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Getting Coaching Clients | 5 Common Mistakes

Updated: May 20

One of the most common questions newly certified coaches have is: How do I get clients?


Just as each coach is unique, so is each journey towards creating a thriving coaching business.

However, there are several pitfalls that many new coaches find themselves in that can create frustration and cost them a lot of time, effort, and money. This article outlines 5 of these common mistakes and what you can do instead.


You can also check out the free mini-course version of this article — How to Get Coaching Clients... What NOT to Do! — which includes short videos for each mistake as well as a recording of a live mentoring session with a new coach asking about how to get coaching clients.


Mistake #1: Creating a product (or brand) in a vacuum


Don’t make the mistake of coming up with a market you would like to serve and a solution that you would like to offer them, before actually having spoken to (not just researched) this market.


It can seem logical to start by thinking of problems that you know your potential clients are having and immediately create an offering that is a solution to that problem — but a big part of getting coaching clients is genuinely connecting with the people you would like to coach and having open conversations to discover which problems they are actively seeking solutions to.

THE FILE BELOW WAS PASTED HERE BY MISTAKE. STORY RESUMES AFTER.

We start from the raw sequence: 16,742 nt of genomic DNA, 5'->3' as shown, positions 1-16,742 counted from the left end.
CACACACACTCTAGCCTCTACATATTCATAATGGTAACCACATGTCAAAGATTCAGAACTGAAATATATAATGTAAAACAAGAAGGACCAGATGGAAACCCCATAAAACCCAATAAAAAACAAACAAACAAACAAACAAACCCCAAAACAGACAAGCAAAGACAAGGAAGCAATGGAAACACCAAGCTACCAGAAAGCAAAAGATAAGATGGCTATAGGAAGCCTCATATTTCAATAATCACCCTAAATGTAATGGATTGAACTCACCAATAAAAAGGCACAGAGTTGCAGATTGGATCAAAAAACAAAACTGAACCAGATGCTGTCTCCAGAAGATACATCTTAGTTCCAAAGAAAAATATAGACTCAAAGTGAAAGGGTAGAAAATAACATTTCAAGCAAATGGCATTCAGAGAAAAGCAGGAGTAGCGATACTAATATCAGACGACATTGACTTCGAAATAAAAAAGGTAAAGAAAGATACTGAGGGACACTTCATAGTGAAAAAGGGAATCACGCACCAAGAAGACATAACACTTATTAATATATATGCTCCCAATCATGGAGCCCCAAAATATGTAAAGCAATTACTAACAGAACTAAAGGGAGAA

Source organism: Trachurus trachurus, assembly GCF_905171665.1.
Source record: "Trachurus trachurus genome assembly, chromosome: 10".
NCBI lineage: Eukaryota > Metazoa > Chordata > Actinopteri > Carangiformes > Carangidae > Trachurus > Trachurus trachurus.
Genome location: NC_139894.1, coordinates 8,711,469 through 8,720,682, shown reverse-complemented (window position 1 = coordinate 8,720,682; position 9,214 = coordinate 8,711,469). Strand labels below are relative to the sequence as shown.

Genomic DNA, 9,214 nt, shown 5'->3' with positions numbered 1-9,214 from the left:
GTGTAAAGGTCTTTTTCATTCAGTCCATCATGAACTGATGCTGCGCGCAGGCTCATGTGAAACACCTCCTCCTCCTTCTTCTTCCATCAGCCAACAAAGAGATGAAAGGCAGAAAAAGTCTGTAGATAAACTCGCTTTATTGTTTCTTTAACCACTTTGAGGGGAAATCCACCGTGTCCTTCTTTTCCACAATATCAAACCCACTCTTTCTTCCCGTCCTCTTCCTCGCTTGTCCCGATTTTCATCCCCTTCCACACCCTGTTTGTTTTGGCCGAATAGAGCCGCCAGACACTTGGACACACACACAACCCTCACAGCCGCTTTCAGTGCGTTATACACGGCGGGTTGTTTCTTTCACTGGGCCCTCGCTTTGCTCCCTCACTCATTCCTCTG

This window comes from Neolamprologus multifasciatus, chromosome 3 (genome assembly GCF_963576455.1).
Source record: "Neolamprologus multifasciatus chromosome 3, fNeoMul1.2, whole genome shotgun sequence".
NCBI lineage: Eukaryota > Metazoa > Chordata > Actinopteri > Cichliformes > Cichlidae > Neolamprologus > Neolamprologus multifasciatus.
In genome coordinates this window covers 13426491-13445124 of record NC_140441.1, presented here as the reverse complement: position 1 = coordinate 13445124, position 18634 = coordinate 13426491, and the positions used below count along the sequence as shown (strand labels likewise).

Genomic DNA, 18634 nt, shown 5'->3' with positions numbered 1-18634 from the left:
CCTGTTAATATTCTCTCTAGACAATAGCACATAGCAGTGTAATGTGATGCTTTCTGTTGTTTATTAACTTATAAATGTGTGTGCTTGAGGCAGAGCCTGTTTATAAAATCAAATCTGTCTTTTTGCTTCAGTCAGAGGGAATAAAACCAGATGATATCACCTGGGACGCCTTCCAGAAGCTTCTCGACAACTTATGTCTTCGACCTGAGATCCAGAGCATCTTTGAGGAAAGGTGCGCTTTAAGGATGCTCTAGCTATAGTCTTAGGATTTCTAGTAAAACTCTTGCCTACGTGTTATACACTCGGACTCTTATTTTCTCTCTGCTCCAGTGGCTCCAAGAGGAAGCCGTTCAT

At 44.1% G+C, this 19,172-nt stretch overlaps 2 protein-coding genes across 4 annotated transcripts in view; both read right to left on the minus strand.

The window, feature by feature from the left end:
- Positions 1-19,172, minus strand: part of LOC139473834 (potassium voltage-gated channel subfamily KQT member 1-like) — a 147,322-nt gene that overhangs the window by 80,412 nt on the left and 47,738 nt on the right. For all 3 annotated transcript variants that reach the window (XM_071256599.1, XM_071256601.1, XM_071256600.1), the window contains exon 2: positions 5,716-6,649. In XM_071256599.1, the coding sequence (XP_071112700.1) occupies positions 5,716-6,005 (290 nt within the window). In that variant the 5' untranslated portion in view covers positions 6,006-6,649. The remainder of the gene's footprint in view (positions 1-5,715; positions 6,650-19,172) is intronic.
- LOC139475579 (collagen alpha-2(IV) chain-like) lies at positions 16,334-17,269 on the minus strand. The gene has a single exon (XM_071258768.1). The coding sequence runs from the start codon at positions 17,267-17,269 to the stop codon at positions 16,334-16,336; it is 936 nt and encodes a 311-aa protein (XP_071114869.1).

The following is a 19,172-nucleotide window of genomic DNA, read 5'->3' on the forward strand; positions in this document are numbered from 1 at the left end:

What to do instead:

  • Start having conversations. If you have a specific market in mind, find ways to connect with that market. Join groups, webinars, workshops, etc. Find out where this market is, and connect with them.

  • Don’t immediately start trying to convert them into clients. Just genuinely connect with them, ask them questions, listen to them. What are their biggest challenges right now? What are the specific words that they use? Be open to being of service to this market in ways you might not have thought of before. The way to do this is to listen to your market first.


Mistake #2: Telling people what you do, instead of showing them

Telling people that you can help them is not nearly as powerful as giving them experiential proof.

Don’t expect people to know the value that you can bring without showing them. One of the sure-fire ways to convert leads into clients is to invite them to actually experience what it is you do and how you do it, rather than just telling them.